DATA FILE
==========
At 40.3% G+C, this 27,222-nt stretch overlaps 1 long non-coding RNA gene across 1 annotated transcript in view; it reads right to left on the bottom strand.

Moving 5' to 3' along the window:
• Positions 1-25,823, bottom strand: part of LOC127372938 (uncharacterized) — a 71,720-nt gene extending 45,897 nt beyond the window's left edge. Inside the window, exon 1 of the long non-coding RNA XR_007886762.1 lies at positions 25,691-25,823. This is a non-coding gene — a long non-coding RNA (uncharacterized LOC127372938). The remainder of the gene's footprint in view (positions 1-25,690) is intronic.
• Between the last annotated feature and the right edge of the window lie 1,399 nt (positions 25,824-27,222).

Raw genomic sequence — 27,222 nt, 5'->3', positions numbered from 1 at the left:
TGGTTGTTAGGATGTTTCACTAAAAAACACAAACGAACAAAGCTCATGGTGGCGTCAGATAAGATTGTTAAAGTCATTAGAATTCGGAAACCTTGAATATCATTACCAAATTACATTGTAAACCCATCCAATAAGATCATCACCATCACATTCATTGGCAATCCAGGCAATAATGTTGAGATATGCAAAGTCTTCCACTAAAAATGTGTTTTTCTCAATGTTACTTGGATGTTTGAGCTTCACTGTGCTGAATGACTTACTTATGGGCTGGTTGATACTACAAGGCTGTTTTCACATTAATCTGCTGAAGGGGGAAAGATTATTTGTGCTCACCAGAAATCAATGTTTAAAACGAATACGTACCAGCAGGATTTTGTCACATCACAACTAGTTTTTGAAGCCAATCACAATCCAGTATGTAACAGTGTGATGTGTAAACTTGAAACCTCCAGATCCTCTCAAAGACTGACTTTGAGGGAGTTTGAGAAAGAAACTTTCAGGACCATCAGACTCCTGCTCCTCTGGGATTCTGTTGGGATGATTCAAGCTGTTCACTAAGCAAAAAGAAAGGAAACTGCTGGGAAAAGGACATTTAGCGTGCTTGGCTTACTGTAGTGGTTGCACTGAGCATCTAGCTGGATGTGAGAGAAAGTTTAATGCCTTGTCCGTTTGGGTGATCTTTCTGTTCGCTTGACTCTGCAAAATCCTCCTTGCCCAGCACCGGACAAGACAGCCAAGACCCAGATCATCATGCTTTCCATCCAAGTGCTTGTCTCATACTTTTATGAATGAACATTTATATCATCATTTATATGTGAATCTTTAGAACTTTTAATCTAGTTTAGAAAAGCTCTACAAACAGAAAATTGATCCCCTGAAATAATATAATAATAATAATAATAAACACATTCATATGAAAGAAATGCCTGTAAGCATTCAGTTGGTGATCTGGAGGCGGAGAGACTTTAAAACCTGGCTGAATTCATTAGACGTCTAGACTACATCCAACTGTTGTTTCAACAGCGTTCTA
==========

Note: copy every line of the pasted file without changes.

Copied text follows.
At 40.3% G+C, this 27,222-nt stretch overlaps 1 long non-coding RNA gene across 1 annotated transcript in view; it reads right to left on the bottom strand.

Moving 5' to 3' along the window:
• Positions 1-25,823, bottom strand: part of LOC127372938 (uncharacterized) — a 71,720-nt gene extending 45,897 nt beyond the window's left edge. Inside the window, exon 1 of the long non-coding RNA XR_007886762.1 lies at positions 25,691-25,823. This is a non-coding gene — a long non-coding RNA (uncharacterized LOC127372938). The remainder of the gene's footprint in view (positions 1-25,690) is intronic.
• Between the last annotated feature and the right edge of the window lie 1,399 nt (positions 25,824-27,222).

Raw genomic sequence — 27,222 nt, 5'->3', positions numbered from 1 at the left:
TGGTTGTTAGGATGTTTCACTAAAAAACACAAACGAACAAAGCTCATGGTGGCGTCAGATAAGATTGTTAAAGTCATTAGAATTCGGAAACCTTGAATATCATTACCAAATTACATTGTAAACCCATCCAATAAGATCATCACCATCACATTCATTGGCAATCCAGGCAATAATGTTGAGATATGCAAAGTCTTCCACTAAAAATGTGTTTTTCTCAATGTTACTTGGATGTTTGAGCTTCACTGTGCTGAATGACTTACTTATGGGCTGGTTGATACTACAAGGCTGTTTTCACATTAATCTGCTGAAGGGGGAAAGATTATTTGTGCTCACCAGAAATCAATGTTTAAAACGAATACGTACCAGCAGGATTTTGTCACATCACAACTAGTTTTTGAAGCCAATCACAATCCAGTATGTAACAGTGTGATGTGTAAACTTGAAACCTCCAGATCCTCTCAAAGACTGACTTTGAGGGAGTTTGAGAAAGAAACTTTCAGGACCATCAGACTCCTGCTCCTCTGGGATTCTGTTGGGATGATTCAAGCTGTTCACTAAGCAAAAAGAAAGGAAACTGCTGGGAAAAGGACATTTAGCGTGCTTGGCTTACTGTAGTGGTTGCACTGAGCATCTAGCTGGATGTGAGAGAAAGTTTAATGCCTTGTCCGTTTGGGTGATCTTTCTGTTCGCTTGACTCTGCAAAATCCTCCTTGCCCAGCACCGGACAAGACAGCCAAGACCCAGATCATCATGCTTTCCATCCAAGTGCTTGTCTCATACTTTTATGAATGAACATTTATATCATCATTTATATGTGAATCTTTAGAACTTTTAATCTAGTTTAGAAAAGCTCTACAAACAGAAAATTGATCCCCTGAAATAATATAATAATAATAATAATAAACACATTCATATGAAAGAAATGCCTGTAAGCATTCAGTTGGTGATCTGGAGGCGGAGAGACTTTAAAACCTGGCTGAATTCATTAGACGTCTAGACTACATCCAACTGTTGTTTCAACAGCGTTCTA